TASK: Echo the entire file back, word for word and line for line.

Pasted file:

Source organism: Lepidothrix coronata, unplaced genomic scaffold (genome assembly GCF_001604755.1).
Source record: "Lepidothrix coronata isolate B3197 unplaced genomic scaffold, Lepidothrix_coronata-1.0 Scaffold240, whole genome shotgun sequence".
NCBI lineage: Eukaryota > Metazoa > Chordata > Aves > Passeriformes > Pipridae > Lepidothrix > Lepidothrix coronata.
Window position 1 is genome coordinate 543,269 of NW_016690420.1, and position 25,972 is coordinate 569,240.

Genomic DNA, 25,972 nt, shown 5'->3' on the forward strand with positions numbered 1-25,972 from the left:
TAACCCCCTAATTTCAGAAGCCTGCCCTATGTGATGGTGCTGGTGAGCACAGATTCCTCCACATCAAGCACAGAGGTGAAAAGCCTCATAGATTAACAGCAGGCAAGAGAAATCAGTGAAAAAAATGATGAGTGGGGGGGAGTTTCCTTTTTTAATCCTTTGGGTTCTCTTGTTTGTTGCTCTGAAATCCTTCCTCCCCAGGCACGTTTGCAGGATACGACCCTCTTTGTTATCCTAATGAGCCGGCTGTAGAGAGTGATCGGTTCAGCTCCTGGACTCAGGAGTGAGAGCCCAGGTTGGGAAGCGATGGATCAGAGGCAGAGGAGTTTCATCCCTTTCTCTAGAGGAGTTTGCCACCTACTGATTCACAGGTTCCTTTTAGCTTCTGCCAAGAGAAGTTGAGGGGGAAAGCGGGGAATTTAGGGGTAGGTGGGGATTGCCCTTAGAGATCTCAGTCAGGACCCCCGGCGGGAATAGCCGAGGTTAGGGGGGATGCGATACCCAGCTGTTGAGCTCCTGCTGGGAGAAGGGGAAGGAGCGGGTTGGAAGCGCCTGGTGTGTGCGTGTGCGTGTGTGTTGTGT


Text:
Source organism: Lepidothrix coronata, unplaced genomic scaffold (genome assembly GCF_001604755.1).
Source record: "Lepidothrix coronata isolate B3197 unplaced genomic scaffold, Lepidothrix_coronata-1.0 Scaffold240, whole genome shotgun sequence".
NCBI lineage: Eukaryota > Metazoa > Chordata > Aves > Passeriformes > Pipridae > Lepidothrix > Lepidothrix coronata.
Window position 1 is genome coordinate 543,269 of NW_016690420.1, and position 25,972 is coordinate 569,240.

Genomic DNA, 25,972 nt, shown 5'->3' on the forward strand with positions numbered 1-25,972 from the left:
TAACCCCCTAATTTCAGAAGCCTGCCCTATGTGATGGTGCTGGTGAGCACAGATTCCTCCACATCAAGCACAGAGGTGAAAAGCCTCATAGATTAACAGCAGGCAAGAGAAATCAGTGAAAAAAATGATGAGTGGGGGGGAGTTTCCTTTTTTAATCCTTTGGGTTCTCTTGTTTGTTGCTCTGAAATCCTTCCTCCCCAGGCACGTTTGCAGGATACGACCCTCTTTGTTATCCTAATGAGCCGGCTGTAGAGAGTGATCGGTTCAGCTCCTGGACTCAGGAGTGAGAGCCCAGGTTGGGAAGCGATGGATCAGAGGCAGAGGAGTTTCATCCCTTTCTCTAGAGGAGTTTGCCACCTACTGATTCACAGGTTCCTTTTAGCTTCTGCCAAGAGAAGTTGAGGGGGAAAGCGGGGAATTTAGGGGTAGGTGGGGATTGCCCTTAGAGATCTCAGTCAGGACCCCCGGCGGGAATAGCCGAGGTTAGGGGGGATGCGATACCCAGCTGTTGAGCTCCTGCTGGGAGAAGGGGAAGGAGCGGGTTGGAAGCGCCTGGTGTGTGCGTGTGCGTGTGTGTTGTGT